However, what about poor old messed up autosomal DNA? It represents our entire biological heritage over many generations. It is what we are. However, making sense of it is less easy, less precise. Genetic genealogists are making progress, but it is far less of a precise science than either of the haplogroups. They use calculators, that measure the segments of DNA cross the chromosomes, looking for patterns that they recognise from a number of known reference populations. From that, these calculators predict an ancestry. Exactly what and when that ancestry refers to, does seem to vary from one calculator to another. There is an argument that the precision can be improved if you also test close known relatives including at least one parent. The results can then be phased. I'm actually waiting for the results for my mother, so that I can see my own au-DNA ancestry results phased and corrected.
So lets have a bit of fun, and see what some of the calculators suggest for my autosomal DNA, at least before any phasing with my mother's DNA. What do they make of my 100% English paper ancestry?
23andMe.com Ancestry Composition Standard Mode
83% NW European
17% Broadly (unassigned) European
I think that's pretty cool. As I'm getting to know au-DNA predictions, so as I'm learning to appreciate it when they get the right continent, and the right corner of that continent. That is more than they could do a decade or two ago. The prediction is correct, I am a NW European. I'm not a West African, a South Asian, or a East Siberian.
23andMe.com Ancestry Composition Speculative Mode
94% NW European
3% S European
3% Broadly (unassigned) European.
Whoa, where did that South European come from? It could just be a stray incorrectly identified signal, or it could be telling me that one of my ancestors, maybe around Generation 6, were from down south! Lets break down the prediction further. First, the NW European:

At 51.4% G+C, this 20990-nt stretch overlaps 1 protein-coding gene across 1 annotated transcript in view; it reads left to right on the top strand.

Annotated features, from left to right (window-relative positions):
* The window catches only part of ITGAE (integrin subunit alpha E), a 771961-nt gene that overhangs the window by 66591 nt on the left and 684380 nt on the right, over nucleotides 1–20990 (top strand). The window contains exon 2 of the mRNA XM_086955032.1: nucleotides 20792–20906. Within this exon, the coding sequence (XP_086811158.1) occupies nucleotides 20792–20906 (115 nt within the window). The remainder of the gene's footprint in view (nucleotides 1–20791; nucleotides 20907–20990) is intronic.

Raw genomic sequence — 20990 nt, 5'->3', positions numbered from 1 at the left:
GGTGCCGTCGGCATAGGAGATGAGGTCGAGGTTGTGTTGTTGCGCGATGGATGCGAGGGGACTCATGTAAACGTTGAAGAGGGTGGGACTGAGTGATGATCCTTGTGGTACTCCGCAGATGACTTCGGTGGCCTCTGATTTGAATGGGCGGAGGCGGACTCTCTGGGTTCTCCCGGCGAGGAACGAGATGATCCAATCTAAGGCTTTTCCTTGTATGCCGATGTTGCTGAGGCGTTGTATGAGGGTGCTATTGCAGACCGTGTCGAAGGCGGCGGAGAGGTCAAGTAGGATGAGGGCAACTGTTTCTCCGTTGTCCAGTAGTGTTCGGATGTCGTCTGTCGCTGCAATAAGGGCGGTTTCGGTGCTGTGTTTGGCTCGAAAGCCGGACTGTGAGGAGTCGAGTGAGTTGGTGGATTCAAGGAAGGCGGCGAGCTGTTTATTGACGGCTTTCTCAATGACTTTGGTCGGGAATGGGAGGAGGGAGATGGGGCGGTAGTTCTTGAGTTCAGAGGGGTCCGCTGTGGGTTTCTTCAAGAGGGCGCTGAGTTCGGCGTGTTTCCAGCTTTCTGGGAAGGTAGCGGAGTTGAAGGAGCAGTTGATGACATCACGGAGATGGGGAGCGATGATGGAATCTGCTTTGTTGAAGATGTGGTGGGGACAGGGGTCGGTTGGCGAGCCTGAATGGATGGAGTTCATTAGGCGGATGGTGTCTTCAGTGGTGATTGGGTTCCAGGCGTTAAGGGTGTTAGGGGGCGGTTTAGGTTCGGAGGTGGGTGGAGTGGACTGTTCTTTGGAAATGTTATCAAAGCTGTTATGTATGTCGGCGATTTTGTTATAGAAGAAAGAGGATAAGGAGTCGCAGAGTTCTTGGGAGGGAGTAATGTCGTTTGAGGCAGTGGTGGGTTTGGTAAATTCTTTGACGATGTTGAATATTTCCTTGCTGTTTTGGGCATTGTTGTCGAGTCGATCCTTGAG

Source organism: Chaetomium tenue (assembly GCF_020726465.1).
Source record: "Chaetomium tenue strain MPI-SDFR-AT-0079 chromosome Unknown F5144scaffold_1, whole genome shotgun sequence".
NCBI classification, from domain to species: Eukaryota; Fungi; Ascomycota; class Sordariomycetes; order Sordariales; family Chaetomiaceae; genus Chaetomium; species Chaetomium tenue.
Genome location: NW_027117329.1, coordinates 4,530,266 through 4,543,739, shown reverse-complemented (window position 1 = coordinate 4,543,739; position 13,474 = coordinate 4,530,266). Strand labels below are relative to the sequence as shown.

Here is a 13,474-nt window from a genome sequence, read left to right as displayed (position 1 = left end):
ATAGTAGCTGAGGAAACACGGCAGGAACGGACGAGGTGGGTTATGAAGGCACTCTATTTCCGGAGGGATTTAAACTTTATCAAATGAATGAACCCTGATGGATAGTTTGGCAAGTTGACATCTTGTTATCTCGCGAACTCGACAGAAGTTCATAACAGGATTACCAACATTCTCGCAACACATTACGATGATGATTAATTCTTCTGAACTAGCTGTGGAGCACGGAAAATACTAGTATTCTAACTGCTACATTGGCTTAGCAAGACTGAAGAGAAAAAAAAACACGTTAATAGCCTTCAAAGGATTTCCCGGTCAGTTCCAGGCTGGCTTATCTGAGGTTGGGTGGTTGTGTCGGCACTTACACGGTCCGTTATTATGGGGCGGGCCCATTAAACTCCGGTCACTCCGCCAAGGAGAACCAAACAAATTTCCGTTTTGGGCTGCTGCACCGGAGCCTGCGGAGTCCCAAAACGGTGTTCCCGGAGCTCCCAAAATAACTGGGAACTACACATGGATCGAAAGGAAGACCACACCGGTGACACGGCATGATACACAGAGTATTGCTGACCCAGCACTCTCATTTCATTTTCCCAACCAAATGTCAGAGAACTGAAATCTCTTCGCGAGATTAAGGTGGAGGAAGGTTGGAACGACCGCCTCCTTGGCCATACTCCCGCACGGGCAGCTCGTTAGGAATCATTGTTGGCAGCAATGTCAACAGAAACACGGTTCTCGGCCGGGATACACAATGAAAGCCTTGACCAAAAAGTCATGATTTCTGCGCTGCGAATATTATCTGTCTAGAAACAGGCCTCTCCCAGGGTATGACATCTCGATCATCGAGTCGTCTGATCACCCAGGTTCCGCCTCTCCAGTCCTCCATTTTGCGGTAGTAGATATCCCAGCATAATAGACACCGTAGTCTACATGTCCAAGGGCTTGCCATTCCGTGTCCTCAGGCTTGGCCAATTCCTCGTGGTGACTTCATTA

32% British & Irish
27% French & German
But surely I should be 100% British & Irish? Not only 32%. I have my own ideas about this. I think that although 23andMe claims that Ancestry Composition only represents the ancestry of the past 300 to 500 years (the so-called migration period, as sold to USA customers), that it gets confused by earlier migrations across their reference populations, including those during the early medieval period, and perhaps even some of those during late prehistory. I've noticed that across Ireland and Britain, the further to the east, the more diluted the 23andMe British & Irish assignment. People of solid Irish ancestry get between 85% and 98% British & Irish. My East Anglian results, mixed between British & Irish, French & German, and Scandinavian, are actually rather more like those received by Dutch customers of 23andMe.
As for that Southern European prediction, how does that break down?
2.4% Broadly (unassigned) South European.
Which if taken seriously, might suggest that I have an unknown Spanish or Portuguese ancestor around Generation 6. If I did take it seriously that is. I wonder what my mother's test will reveal?
DNA.Land.com Ancestry Composition
This is a third party site, that you can upload your 23andMe V4 raw data to, and see what their calculators predict for your ancestry. It has recently had it's ancestry composition revised. What did that make of my 100% English au-DNA?
West Eurasian 100%.
I like that designation, the amateur anthropologist in me prefers that broad designation over "European". Broken down:
77% North/Central European
19% South European
What? Why not 100% North/Central European? Finnish? Did some early medieval Scandinavian settlers of East Anglia bring it? Or is it a false signal? Misidentified au-DNA?
That darned South European kicked in again. I'm here looking at a biological cuckoo NPE (non-parental event) at around Generation 5 or even more recent! Did a great grandmother secretly have a South European lover? But this South European breaks down further:
Oh my goodness, whereas 23andMe speculative mode suggested SW Europe - this one suggests SE Europe! Do I have a secret Albanian great grandfather? Or is it all nonsense?
This is a cracking new third party DNA analyser. It is based in China, and it's predictors appear to calculate mainly for a Chinese market. It not only predicts your ancestry composition, but also your two sex haplogroups, and lots of traits and health predictions to compliment those of 23andMe. It even tries to predict your genetic disposition to sexuality!